Natural History Society of Maryland
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Natural History Society of Maryland

Monarch Butterfly Community Science Project Sampler

  • 06 Mar 2021
  • 10:30 AM - 12:00 PM
  • Online via Zoom
  • 21


(depends on selected options)

Base fee:

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The monarch butterfly is one of the most recognizable and well studied butterflies on the planet. Famous for their seasonal migration, millions of monarchs migrate from the United States and Canada south to California and Mexico for the winter the future of these iconic creatures is in danger. Western monarchs have declined by more than 99 percent since the 1980s. Eastern monarchs have declined by an estimated 80 percent. (National Geographic)

There are numerous community science projects that volunteers can do to help scientists learn more about and conserve monarch butterflies.  These projects focus on different life stages, times of year, and research questions, and they all have been important for improving understanding of monarch biology and ecology and for giving community members an opportunity for hands-on learning about monarchs.  In this session, we will talk about at least five of these projects (the Monarch Larva Monitoring Project, Journey North, Monarch Watch, Project Monarch Health, and the Integrated Monarch Monitoring Program), what each requires, and how you can be involved with one or all of them!

Michelle Prysby’s passion for both citizen science and monarchs began in the late 1990s, when she launched the Monarch Larva Monitoring Project as part of her Master’s research in ecology at the University of Minnesota.  Now, she is the director of the Virginia Master Naturalist program and an Extension faculty member in the Department of Forest Resources and Environmental Conservation at Virginia Tech.  In that role, she manages a statewide network of volunteers engaged in environmental education, community science, and stewardship to benefit natural resources and natural areas in their communities.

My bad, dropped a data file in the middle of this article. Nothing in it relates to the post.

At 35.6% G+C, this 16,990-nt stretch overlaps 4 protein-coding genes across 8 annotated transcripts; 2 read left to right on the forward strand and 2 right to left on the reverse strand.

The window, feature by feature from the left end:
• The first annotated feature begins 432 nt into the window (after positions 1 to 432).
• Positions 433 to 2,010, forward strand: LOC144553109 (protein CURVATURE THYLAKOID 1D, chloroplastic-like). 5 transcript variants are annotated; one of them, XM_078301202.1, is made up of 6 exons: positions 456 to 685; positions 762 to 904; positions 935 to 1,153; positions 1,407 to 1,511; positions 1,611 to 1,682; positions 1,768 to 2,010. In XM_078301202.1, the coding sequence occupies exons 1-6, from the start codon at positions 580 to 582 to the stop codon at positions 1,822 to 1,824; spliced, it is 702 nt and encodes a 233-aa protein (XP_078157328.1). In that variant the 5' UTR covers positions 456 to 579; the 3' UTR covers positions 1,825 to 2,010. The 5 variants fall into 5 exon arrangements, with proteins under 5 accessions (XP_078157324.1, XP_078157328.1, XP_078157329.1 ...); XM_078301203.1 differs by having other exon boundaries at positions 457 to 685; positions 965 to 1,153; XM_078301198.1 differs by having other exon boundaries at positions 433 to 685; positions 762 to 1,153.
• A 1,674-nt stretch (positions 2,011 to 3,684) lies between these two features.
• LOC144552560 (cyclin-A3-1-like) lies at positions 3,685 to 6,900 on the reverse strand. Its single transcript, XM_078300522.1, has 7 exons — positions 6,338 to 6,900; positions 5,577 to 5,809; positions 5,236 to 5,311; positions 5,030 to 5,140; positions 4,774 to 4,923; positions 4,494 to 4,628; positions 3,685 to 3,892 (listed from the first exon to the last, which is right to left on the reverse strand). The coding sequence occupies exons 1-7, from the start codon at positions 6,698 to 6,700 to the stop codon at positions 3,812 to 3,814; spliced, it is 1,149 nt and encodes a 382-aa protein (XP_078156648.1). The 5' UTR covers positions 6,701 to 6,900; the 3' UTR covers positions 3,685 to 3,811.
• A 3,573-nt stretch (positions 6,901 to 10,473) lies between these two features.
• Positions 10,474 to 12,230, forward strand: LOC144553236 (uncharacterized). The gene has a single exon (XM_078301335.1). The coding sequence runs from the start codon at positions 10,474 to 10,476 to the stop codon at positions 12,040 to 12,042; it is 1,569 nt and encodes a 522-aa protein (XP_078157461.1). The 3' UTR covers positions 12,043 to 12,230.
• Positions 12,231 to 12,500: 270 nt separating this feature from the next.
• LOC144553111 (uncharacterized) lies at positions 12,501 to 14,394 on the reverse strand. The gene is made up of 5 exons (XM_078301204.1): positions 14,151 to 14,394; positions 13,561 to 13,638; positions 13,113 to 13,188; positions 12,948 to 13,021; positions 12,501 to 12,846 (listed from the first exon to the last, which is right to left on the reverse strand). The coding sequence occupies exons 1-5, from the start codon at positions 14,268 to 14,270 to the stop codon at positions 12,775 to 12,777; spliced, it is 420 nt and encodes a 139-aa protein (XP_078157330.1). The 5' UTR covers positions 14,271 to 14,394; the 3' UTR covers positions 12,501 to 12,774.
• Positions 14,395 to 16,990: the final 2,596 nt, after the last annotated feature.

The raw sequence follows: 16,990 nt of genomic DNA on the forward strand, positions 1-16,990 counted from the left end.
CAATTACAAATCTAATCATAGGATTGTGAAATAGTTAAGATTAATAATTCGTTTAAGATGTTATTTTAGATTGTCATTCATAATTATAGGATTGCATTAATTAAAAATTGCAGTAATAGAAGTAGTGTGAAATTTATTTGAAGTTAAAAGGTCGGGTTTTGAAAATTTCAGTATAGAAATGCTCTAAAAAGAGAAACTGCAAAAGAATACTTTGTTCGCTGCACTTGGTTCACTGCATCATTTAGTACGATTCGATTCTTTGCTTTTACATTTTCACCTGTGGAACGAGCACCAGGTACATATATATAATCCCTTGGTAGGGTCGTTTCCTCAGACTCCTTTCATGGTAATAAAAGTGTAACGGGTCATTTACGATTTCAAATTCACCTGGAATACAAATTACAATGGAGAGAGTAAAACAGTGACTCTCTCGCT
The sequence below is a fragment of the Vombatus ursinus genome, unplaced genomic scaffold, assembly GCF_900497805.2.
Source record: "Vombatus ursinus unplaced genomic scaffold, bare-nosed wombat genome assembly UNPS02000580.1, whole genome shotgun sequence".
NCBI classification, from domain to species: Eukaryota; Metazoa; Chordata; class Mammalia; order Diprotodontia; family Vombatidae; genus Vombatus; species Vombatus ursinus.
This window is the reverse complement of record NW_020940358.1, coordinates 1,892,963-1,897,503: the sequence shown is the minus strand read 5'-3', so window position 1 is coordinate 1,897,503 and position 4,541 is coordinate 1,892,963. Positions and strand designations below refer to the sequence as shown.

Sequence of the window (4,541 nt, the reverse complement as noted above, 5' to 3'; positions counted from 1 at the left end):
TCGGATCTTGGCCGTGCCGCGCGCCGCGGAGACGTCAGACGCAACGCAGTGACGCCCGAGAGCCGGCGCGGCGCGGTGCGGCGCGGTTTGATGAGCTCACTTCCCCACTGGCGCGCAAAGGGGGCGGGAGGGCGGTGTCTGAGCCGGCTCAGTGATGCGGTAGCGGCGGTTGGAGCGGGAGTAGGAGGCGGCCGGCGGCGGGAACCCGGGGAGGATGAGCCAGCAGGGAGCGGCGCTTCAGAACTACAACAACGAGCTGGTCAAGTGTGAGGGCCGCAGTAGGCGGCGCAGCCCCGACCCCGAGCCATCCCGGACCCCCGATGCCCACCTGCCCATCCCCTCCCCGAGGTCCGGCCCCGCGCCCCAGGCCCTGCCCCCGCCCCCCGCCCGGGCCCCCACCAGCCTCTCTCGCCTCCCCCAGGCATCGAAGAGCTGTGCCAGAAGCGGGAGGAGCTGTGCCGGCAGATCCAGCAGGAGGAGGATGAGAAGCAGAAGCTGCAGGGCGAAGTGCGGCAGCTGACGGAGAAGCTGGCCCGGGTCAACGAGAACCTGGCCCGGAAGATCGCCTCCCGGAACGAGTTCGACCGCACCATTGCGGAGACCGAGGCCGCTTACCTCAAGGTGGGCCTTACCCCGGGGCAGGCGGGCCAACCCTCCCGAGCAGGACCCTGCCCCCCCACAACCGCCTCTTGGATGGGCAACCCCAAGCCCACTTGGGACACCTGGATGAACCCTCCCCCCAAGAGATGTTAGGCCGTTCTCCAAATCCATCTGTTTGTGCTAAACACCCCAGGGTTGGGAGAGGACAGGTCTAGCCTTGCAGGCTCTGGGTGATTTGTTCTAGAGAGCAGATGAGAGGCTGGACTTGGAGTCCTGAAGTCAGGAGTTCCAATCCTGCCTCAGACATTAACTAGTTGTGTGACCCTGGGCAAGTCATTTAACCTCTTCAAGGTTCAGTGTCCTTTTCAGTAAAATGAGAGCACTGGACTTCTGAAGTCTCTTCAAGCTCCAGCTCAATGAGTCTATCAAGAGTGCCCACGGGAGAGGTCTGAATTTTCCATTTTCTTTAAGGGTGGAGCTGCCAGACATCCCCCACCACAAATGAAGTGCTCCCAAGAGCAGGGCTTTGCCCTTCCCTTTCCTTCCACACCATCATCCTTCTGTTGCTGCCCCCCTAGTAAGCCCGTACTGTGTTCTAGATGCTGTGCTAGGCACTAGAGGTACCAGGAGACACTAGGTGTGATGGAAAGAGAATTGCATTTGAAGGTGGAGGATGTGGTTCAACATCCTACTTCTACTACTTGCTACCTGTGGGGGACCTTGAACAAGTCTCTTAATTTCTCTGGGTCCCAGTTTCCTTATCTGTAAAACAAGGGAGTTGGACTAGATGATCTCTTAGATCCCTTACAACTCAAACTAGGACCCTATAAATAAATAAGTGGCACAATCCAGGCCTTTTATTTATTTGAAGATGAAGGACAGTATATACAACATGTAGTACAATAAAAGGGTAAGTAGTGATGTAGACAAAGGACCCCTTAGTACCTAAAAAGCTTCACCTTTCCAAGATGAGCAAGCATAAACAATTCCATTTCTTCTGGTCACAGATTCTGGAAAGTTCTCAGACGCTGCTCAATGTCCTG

Community Science is the collaboration of everyday citizens and trained scientists to advance scientific knowledge. Community scientists can help the scientific community in myriad ways including data collection and data analysis. For scientists who don’t have the time or access to do research the way they want to, citizen scientists are stepping in to fill the gap.
NHSM is committed to supporting ongoing research by serving as a community scientist pipeline.
These presentations are free to attend. You will have the opportunity to donate financially to NHSM during the registration process. Zoom meeting information will be sent upon registration.
The Natural History Society of Maryland is a 501(c)(3) non-profit corporation and contributions are tax-deductible.

The mission of the Natural History Society of Maryland is to foster stewardship of Maryland’s natural heritage by conserving its natural history collections, educating its citizenry, and inspiring its youth to pursue careers in the natural sciences.

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